A Clubbable Man
Lord Dunsany's fantastic tales of Joseph Jorkens, the club storyteller, come back into print.
Jul 19, 2004, Vol. 9, No. 42 • By MICHAEL DIRDA
The Collected Jorkens
YOUNG AUTHORS typically display a brittle, cheeky glibness--or aspire to ziggurats of erudition and stylistic panache. The last thing a writer wants to be called, at twenty-five, is charming. And yet readers, particularly as they grow older, always return most happily to charming books, especially the ones they knew during their schooldays and adolescence. What did that sophisticate Noel Coward read in his last years? The Edwardian children's novels of E. Nesbit. Ask any older man or woman to choose a favorite work of fiction and the titles that come tripping from the tongue are likely to be The Adventures of Sherlock Holmes and Alice in Wonderland, M.R. James's ghost stories and Agatha Christie's whodunits, the voyages extraordinaires of Jules Verne and the comedies of P.G. Wodehouse.
All these share a distinctive late-Victorian character, evoking a gas-lit 1895, even those set in the 1920s or later: country houses and hansom cabs, the Pax Britannica, the age-old routines of vicars and viceroys, a time of intrepid exploration by the sandy-haired into the far corners of the globe. You don't read such books so much as settle into them. Such cozy narratives may be derided as imperialist or antiquated, the stuff of sentimental fiction or of boys' adventures. But, at heart, many offer the purest form of storytelling: tales of wonder, tales of the unexpected. And few writers have been more brilliant at this game than Edward John Moreton Drax Plunkett, the eighteenth Baron Dunsany.
Born in 1878 and living until 1957, Lord Dunsany is to modern fantasy what H.P. Lovecraft is to horror fiction and Georgette Heyer to the Regency romance: a major author within a minor--and often-disdained--branch of literature. Typically such genre writers, even the greatest, find themselves the object of cults rather than the subject of dissertations; their readers call themselves fans, and none of their books is ever taught in Literature 101. Yet when people ask for Something Good to Read, these are the authors that friends recommend.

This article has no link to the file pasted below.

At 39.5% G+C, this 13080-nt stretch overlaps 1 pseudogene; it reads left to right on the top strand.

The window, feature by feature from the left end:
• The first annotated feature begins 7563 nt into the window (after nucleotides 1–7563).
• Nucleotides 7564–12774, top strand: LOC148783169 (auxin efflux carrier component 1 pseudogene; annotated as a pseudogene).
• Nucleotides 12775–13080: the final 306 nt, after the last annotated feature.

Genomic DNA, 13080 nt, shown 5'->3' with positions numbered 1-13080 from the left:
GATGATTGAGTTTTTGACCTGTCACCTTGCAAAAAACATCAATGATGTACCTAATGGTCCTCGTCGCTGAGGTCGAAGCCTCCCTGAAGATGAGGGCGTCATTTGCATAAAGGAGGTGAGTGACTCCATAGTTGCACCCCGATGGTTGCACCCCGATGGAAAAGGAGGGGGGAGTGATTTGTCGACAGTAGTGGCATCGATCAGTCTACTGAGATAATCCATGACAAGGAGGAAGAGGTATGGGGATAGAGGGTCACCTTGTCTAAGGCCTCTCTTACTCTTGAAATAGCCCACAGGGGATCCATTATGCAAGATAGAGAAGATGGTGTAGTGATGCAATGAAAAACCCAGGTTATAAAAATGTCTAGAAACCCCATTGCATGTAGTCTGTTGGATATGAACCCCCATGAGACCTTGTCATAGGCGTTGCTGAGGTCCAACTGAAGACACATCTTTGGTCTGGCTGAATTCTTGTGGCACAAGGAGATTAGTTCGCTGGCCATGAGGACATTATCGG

Dunsany's most famous novel, The King of Elfland's Daughter (1924), remains a touchstone of lyrical fantasy; in it Prince Alveric crosses into the timeless land of faery, "beyond the fields we know," to win the love of the beautiful Lirazel and bring her back to his home. Distraught, her father uses one of his last two magic runes to waft his beloved child back to Elfland. It is a wonderfully touching story of loss and yearning, and of the ultimate return of magic to our world.
Though he was to publish more than sixty books of fiction, poetry, memoirs, and plays, Lord Dunsany established his reputation with his early fantasy collections: The Gods of Pegana (1905), Time and the Gods (1906), The Sword of Welleran (1908). In them he boldly outlines a new mythology and its deities, depicting the pantheon and geography of a land called Pegana in decorated, ornate prose.
The style is utterly and deliberately artificial, and readers either take immediately to its musicality and languorous phrasings or find it all slightly absurd. I love this orotund Dunsany for a page or two, then tire of the twee, fin-de-siècle biblicality: "There arises a river in Pegana that is neither a river of water nor yet a river of fire, and it flows through the skies and the Worlds to the Rim of the Worlds--a river of silence. Through all the Worlds are sounds, the noises of moving, and the echoes of voices and song; but upon the River is no sound ever heard, for there all echoes die." Beautiful and atmospheric, yes; but a little goes a long way.
DUNSANY eventually turned away from descriptions of the gods' realm to chronicle "little adventures at the edge of the world," many of them tales of swords and sorcery or marvels out of The Arabian Nights. The tone of The Book of Wonder (1912), for instance, is drier and more ironic--as in "The Hoard of the Gibbelins," a story that opens: "The Gibbelins eat, as is well known, nothing less good than man."
Indeed, few writers can better tantalize a reader's imagination with an enigmatic lead sentence. Try: "When the nomads came to El Lola they had no more songs, and the question of stealing the golden box arose in all its magnitude." That's from "Probable Adventure of the Three Literary Men," and who wouldn't want to hear more? Like many others, this story is even further enhanced--at least in its original printing--by the unsettling artwork of the author's regular illustrator, S.H. Sime.